Just as it takes years of sedimentation for a delta to finally raise its landform above water, the Conservancy’s initiative in Louisiana is built upon years of science and restoration experience, as well as the support of the state director, TNC’s philanthropy and marketing departments, and key partners. The Atchafalaya Basin Preserve is the first visible evidence of this foundation.
The initiative began in earnest in 2009, and the Conservancy has worked closely with Dr. Yvonne Allen that entire time. Allen is currently Aquatic Habitat Analyst with the GCPO LCC/USFWS and sits on a technical committee advising the initiative. Prior to joining the LCC in 2013, she worked for the U.S. Army Corps of Engineers Engineer Research and Development Center and the U.S. Geological Survey.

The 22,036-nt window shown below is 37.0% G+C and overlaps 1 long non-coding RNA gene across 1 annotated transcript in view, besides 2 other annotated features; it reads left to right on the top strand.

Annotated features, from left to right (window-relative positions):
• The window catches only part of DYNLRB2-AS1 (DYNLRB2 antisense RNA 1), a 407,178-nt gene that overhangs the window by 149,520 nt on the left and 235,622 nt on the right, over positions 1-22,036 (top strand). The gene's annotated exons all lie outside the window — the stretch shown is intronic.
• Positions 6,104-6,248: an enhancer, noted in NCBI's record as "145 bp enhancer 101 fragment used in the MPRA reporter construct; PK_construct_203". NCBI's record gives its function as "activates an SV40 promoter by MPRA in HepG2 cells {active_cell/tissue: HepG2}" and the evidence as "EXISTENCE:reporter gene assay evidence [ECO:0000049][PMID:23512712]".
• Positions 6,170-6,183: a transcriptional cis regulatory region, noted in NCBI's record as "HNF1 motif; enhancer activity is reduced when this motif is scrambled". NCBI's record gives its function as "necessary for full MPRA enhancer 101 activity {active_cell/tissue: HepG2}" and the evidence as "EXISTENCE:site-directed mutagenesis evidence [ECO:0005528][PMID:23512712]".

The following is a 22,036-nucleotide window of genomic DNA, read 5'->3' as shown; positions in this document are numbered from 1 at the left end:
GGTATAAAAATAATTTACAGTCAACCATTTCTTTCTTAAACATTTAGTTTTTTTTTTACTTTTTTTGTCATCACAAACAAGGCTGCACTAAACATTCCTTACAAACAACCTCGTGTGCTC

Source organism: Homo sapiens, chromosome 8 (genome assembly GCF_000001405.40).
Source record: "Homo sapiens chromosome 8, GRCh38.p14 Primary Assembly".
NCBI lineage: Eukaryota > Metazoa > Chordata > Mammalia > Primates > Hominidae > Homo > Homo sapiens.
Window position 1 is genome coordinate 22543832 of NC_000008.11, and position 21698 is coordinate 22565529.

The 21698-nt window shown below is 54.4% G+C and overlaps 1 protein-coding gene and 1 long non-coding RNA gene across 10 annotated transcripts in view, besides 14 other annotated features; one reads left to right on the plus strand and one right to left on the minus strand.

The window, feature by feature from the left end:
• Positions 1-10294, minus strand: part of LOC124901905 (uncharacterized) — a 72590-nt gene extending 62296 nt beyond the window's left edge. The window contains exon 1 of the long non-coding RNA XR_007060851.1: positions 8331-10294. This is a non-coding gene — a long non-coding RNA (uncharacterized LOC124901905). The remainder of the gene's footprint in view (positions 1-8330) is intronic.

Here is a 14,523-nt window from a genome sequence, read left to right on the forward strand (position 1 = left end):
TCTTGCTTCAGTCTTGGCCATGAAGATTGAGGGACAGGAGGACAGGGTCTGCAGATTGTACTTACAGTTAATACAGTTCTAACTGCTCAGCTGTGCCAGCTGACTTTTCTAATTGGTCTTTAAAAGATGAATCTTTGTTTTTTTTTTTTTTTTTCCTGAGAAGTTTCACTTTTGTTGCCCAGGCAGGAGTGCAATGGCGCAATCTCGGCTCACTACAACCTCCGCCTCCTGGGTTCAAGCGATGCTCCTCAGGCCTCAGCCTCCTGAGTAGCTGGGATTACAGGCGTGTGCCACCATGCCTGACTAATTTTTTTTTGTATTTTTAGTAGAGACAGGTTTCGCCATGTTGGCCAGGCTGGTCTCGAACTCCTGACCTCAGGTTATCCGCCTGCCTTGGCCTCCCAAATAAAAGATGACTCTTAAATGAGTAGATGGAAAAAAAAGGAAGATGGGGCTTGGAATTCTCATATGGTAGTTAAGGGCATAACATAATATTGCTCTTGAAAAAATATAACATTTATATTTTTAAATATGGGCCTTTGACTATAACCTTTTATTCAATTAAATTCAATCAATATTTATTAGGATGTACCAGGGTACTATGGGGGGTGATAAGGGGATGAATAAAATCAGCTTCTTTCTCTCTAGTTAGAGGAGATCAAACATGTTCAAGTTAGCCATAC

Piazza extols the virtues of Allen’s work, saying, “Not only is she a valued colleague but also a very good personal friend. She has helped this initiative a lot. One of the largest efforts she undertook was to develop a spatial understanding of inundation frequency across the Basin, using remotely sensed data, and tied to the Butte Larose river gage. We wanted to know where to invest, and her dataset helped us identify the largest areas where cypress regeneration could occur, as well as those areas that could potentially be restored to support regeneration. Her information helped us zone in on where to put our conservation: we identified six priority conservation areas, which can also be connected with a network of large blocks of private and state-owned land.”